Wednesday, July 12, 2006

Some reasons why the Internet Gambling Prohibition Act is poor law

#1 Certain forms of gambling--stated and unstated--are exceptions to the law
So internet poker is a terrible threat to families, but internet horse race betting merits papal dispensation? Yes, makes perfect vulgate sense. And while internet poker has negative social value, casino poker is a states rights' matter or falls under the Indian Gaming Law, so the positive social value is the positive social value. Tautologies do make the best laws.

Personally, I find the most insidious form of gambling to be state lotteries. They admit taking a huge vig of up to 30%. They don't advertise that the jackpots are taxed another 45%--different state agencies and all, its just too complicated. I'm not sure any internet gambling site can ruin a family as fast as a state lottery, given the same starting bankroll. A 60% rake??? Tony Soprano doesn't model his games after internet gambling sites; he fattens his family by being Mr. Powerball.

UPDATE: Diem says (in comment), "Now lets look at how the Government treats sports gambling. It makes it illegal EXCEPT when they are the sole beneficiaries (race tracks and lotteries). They in effect create their own monopoly on gambling. What are the repercussions of said actions? Exactly what the Sherman Act and Clayton Act was designed to protect us against." caveat says, "Diem For Congress."

#2 Internet gambling is too closely related to securities trading to prohibit one activity and not the other

Risk/Reward :: Risk/Reward
Rake :: Commission
Ante :: Minimum Account Balance
Fold :: Stop Out
Broker Dealer :: Dealer
SEC :: State Gaming Commission
CNBC Squawk Box:: ESPN Poker Championships
Boiler Room starring Ben Affleck :: Rounders starring Matt Damon

I concede that investing in a low-fee index fund has better expected returns than gambling--productivity and innovation are growth drivers; come along with me little girl, on a magic Ricardian ride.

But bond trading is just like internet poker--there is always a winner, a loser, and transaction costs paid out to intermediaries. Society needs credit? Yeah, and baby needs a new pair of shoes.

#3 Internet Gambling and Athletics are both Celebrations of Competitive Excellence
Just ask Mike. Don't ask Pete, though; MLB is majorly beleaguered these days. Who is the best, and how do we know for sure? Title IX niceties aside, we've been expecting our boys to grow better, stronger, faster even before Darwin took a sketchpad to Galapagos. Hunters and warriors, scratchin' and spittin'. Guys are instinctively driven to tell a better joke, relate a higher conquest. We draw a little blood in contest, and we bleed a little. And we trash talk and laugh about it afterwards.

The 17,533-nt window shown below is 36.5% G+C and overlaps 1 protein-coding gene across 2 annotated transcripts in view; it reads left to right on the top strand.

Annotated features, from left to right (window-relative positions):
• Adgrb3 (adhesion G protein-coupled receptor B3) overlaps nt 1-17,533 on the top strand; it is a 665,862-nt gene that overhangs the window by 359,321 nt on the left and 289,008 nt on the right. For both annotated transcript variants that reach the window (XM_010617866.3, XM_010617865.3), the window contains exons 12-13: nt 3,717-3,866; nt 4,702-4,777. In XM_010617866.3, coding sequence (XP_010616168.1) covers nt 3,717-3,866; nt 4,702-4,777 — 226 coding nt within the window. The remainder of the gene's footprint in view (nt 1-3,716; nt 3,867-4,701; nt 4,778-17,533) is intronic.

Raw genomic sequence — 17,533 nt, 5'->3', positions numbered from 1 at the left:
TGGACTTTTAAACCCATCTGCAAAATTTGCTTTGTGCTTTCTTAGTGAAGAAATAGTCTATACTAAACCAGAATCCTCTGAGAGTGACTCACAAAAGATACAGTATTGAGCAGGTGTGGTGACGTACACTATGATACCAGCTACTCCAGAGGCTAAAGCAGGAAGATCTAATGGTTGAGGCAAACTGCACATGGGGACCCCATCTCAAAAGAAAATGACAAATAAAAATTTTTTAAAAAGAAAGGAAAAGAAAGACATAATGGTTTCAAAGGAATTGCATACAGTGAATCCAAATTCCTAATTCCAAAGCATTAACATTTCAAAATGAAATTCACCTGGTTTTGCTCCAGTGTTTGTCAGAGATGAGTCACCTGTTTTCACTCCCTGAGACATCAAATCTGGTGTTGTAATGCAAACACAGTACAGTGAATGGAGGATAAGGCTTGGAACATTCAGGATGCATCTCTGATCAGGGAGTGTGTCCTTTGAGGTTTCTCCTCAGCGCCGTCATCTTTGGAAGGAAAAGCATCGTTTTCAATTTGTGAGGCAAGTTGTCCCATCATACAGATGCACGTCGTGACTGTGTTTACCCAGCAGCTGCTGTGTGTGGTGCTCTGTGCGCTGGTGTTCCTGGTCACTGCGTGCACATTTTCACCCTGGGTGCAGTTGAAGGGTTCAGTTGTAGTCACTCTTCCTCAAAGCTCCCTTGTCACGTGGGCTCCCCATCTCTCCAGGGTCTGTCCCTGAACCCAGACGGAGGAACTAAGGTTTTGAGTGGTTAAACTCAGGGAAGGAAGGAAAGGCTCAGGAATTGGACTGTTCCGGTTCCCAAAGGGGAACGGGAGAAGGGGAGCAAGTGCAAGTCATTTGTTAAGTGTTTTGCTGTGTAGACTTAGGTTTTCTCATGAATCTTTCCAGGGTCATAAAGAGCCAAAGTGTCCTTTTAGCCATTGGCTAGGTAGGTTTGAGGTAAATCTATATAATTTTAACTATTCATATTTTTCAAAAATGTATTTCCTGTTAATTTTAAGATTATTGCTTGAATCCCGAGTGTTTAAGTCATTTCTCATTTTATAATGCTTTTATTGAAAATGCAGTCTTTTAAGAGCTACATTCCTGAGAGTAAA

But now the incredulity of John Patrick Mason's, "Your best? Losers always whine about their best. Winners go home and {pluck} the prom queen" (from this aphoristic collection) hits too close to home. I figured the internet gambling arena would be welcomed by the non-violence folks, because the blood is digital now ... but then again, some peaceniks fist pump when they see violence perpetrated upon their sworn enemy, or at least look the other way and snicker when it happens.

Instead of losing a hundred bucks and an eye by channeling my masculinity into a day of paintball, how about just a couple of hours and a 20-spot trading the World Cup in-game? And I can even take out the trash and change a diaper during halftime.

#4 Regulated gambling on the internet will effectively reduce illegal gambling elsewhere
This may not sound very libertarian, which hopefully is out of general character for me on domestic issues. But illegal markets are generally distorted (as are regulated markets, of course). They are also difficult to prosecute, as transactions can take place in dark alleyways with unmarked bills involved. And they are expensive for the state: how many undercovers does it take to shutdown an illegal market? And if the answer is "too many", why have the law in the first place?

See, if the government doesn't take its laws seriously, it sends a confusing signal to its citizens: You are electing and paying us to make and enforce laws on your behalf, but its really just a boondoggle.

A legal supply of online gambling sites accomplishes two things, at least for a government trying to enforce good legislation: One, it diverts participants away from illegal gambling markets, which tend to price higher risk premiums into transactions. The illegal market is creatively destroyed. Two, just as in securities markets (a corollary to Reason #2, above), electronic transactions and events can be stored and investigated without hiring a brigade of cops and transporting them here and there. Just hire a surveillance technologist from an exchange for a few weeks.

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